Kozmidi has dedicated her life to educating numerous generations of musicians and has received state recognition, but now experiences a sense of loneliness. When discussing her identity, she reveals that she does not strongly identify with her Greek heritage, stating,
“I don’t feel like a Greek, I don’t know much about Greek culture.”
The young artist Yanis Jumiliadi is one of the regulars at the Sukhum/i vernissage on the embankment. He has been exhibiting his work there for ten years.
The events of 1949 are deeply etched in the memory of every Greek, and they often recount them to the younger generation. Janis remembers how the day after the expulsion of the Greeks from Abkhazia, on June 17, 1949, the Sukhum/i city market stood empty. Janis further shares that his grandfather was among those exiled when the Abkhazian Greeks were sent to Kazakhstan. The impact of these events continues to resonate within the Greek community’s collective memory.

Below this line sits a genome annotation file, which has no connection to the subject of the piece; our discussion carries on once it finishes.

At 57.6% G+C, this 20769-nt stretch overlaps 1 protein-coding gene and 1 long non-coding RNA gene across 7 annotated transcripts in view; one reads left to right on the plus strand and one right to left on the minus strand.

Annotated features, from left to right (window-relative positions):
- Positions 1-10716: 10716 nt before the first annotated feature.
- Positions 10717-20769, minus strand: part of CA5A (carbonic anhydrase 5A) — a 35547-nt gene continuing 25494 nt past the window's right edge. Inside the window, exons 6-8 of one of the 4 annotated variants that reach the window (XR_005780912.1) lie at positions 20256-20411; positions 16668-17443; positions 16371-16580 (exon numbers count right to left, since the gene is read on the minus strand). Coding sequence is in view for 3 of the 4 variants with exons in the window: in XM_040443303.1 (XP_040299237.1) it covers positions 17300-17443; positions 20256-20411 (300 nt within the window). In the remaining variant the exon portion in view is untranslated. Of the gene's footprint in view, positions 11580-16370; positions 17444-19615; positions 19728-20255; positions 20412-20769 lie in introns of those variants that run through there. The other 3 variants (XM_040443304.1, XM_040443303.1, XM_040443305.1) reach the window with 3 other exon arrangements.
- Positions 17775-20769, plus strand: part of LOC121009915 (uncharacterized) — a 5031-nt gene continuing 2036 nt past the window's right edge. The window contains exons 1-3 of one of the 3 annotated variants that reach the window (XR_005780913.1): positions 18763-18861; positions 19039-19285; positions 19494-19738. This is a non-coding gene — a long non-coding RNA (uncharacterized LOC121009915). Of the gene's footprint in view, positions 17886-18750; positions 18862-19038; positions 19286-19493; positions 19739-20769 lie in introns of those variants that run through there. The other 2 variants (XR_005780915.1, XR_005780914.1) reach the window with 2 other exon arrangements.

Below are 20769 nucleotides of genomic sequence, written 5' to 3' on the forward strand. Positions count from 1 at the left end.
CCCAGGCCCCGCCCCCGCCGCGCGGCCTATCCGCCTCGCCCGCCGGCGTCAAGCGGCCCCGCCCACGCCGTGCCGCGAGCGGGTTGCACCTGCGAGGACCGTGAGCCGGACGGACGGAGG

“‘Greeks can survive anywhere, my grandfather used to say,” Janis Jumiliadi recalls.
Janis’ great-grandfather worked in a military hospital and they lived near the village of Chernigovka, where their ancestors owned a house. While many relatives of Janis left to live in Greece, his father, grandfather, and great-grandfather decided to stay and build their lives in Abkhazia.
“The Greek community in Sukhum/i and in Abkhazia was quite big. My great-grandfather and grandfather were part of it, and of course, the atmosphere in the community was different back then. At that time, there were up to 50 Greek villages in Abkhazia, a Sukhum/i Hellenic society, and many entrepreneurs and merchants. The Greek school was opened in 1909, and there was also a Greek church. Many houses in the center of Sukhum/i were built by the Greeks, and they lived very prosperously. They worked hard, and Sukhum/i was then known as little Greece,” says Janis with a smile.
Most of his friends today are fellow artists with whom he meets every morning on the coast. They work together, drink coffee, sell paintings to tourists, and are an integral part of the Sukhum/i coastline.